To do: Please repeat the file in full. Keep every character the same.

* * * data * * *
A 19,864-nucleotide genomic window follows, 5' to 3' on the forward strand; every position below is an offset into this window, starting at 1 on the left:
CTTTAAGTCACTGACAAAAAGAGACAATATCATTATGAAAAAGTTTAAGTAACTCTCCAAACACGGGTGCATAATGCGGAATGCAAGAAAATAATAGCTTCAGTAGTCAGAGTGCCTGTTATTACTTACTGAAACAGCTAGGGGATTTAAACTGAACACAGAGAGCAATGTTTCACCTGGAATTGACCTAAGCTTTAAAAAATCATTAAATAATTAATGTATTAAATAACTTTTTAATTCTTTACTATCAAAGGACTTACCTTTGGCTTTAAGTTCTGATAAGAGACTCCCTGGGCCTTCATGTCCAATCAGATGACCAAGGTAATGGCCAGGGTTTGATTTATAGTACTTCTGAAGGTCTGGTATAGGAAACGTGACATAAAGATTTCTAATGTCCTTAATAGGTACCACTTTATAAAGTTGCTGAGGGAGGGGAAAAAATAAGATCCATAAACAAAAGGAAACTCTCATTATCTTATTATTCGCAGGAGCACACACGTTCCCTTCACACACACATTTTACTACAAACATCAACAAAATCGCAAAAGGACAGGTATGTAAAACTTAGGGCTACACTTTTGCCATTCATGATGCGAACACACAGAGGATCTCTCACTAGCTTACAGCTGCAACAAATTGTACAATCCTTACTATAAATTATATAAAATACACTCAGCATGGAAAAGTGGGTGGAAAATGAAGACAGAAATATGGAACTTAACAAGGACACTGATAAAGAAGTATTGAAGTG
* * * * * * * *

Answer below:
A 19,864-nucleotide genomic window follows, 5' to 3' on the forward strand; every position below is an offset into this window, starting at 1 on the left:
CTTTAAGTCACTGACAAAAAGAGACAATATCATTATGAAAAAGTTTAAGTAACTCTCCAAACACGGGTGCATAATGCGGAATGCAAGAAAATAATAGCTTCAGTAGTCAGAGTGCCTGTTATTACTTACTGAAACAGCTAGGGGATTTAAACTGAACACAGAGAGCAATGTTTCACCTGGAATTGACCTAAGCTTTAAAAAATCATTAAATAATTAATGTATTAAATAACTTTTTAATTCTTTACTATCAAAGGACTTACCTTTGGCTTTAAGTTCTGATAAGAGACTCCCTGGGCCTTCATGTCCAATCAGATGACCAAGGTAATGGCCAGGGTTTGATTTATAGTACTTCTGAAGGTCTGGTATAGGAAACGTGACATAAAGATTTCTAATGTCCTTAATAGGTACCACTTTATAAAGTTGCTGAGGGAGGGGAAAAAATAAGATCCATAAACAAAAGGAAACTCTCATTATCTTATTATTCGCAGGAGCACACACGTTCCCTTCACACACACATTTTACTACAAACATCAACAAAATCGCAAAAGGACAGGTATGTAAAACTTAGGGCTACACTTTTGCCATTCATGATGCGAACACACAGAGGATCTCTCACTAGCTTACAGCTGCAACAAATTGTACAATCCTTACTATAAATTATATAAAATACACTCAGCATGGAAAAGTGGGTGGAAAATGAAGACAGAAATATGGAACTTAACAAGGACACTGATAAAGAAGTATTGAAGTG